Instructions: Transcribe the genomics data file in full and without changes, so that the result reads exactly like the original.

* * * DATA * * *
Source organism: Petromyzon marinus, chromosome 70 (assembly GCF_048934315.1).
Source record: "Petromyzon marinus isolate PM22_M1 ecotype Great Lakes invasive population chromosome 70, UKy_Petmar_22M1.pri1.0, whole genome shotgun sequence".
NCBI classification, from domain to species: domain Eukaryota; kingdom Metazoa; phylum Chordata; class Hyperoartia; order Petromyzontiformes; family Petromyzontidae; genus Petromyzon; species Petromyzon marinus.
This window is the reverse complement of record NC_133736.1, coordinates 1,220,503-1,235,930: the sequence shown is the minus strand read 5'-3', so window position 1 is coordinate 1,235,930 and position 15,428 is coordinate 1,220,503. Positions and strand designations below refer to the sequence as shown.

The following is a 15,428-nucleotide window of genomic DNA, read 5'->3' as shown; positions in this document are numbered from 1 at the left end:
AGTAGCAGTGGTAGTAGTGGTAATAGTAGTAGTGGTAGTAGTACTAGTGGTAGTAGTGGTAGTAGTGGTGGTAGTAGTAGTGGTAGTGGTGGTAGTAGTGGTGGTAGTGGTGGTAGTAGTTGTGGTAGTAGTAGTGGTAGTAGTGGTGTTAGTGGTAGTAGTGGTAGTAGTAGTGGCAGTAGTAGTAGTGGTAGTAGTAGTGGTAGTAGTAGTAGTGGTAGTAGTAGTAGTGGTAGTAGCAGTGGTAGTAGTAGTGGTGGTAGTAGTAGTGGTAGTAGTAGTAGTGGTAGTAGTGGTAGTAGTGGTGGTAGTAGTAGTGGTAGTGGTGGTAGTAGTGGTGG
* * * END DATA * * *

Source organism: Petromyzon marinus, chromosome 70 (assembly GCF_048934315.1).
Source record: "Petromyzon marinus isolate PM22_M1 ecotype Great Lakes invasive population chromosome 70, UKy_Petmar_22M1.pri1.0, whole genome shotgun sequence".
NCBI classification, from domain to species: domain Eukaryota; kingdom Metazoa; phylum Chordata; class Hyperoartia; order Petromyzontiformes; family Petromyzontidae; genus Petromyzon; species Petromyzon marinus.
This window is the reverse complement of record NC_133736.1, coordinates 1,220,503-1,235,930: the sequence shown is the minus strand read 5'-3', so window position 1 is coordinate 1,235,930 and position 15,428 is coordinate 1,220,503. Positions and strand designations below refer to the sequence as shown.

The following is a 15,428-nucleotide window of genomic DNA, read 5'->3' as shown; positions in this document are numbered from 1 at the left end:
AGTAGCAGTGGTAGTAGTGGTAATAGTAGTAGTGGTAGTAGTACTAGTGGTAGTAGTGGTAGTAGTGGTGGTAGTAGTAGTGGTAGTGGTGGTAGTAGTGGTGGTAGTGGTGGTAGTAGTTGTGGTAGTAGTAGTGGTAGTAGTGGTGTTAGTGGTAGTAGTGGTAGTAGTAGTGGCAGTAGTAGTAGTGGTAGTAGTAGTGGTAGTAGTAGTAGTGGTAGTAGTAGTAGTGGTAGTAGCAGTGGTAGTAGTAGTGGTGGTAGTAGTAGTGGTAGTAGTAGTAGTGGTAGTAGTGGTAGTAGTGGTGGTAGTAGTAGTGGTAGTGGTGGTAGTAGTGGTGG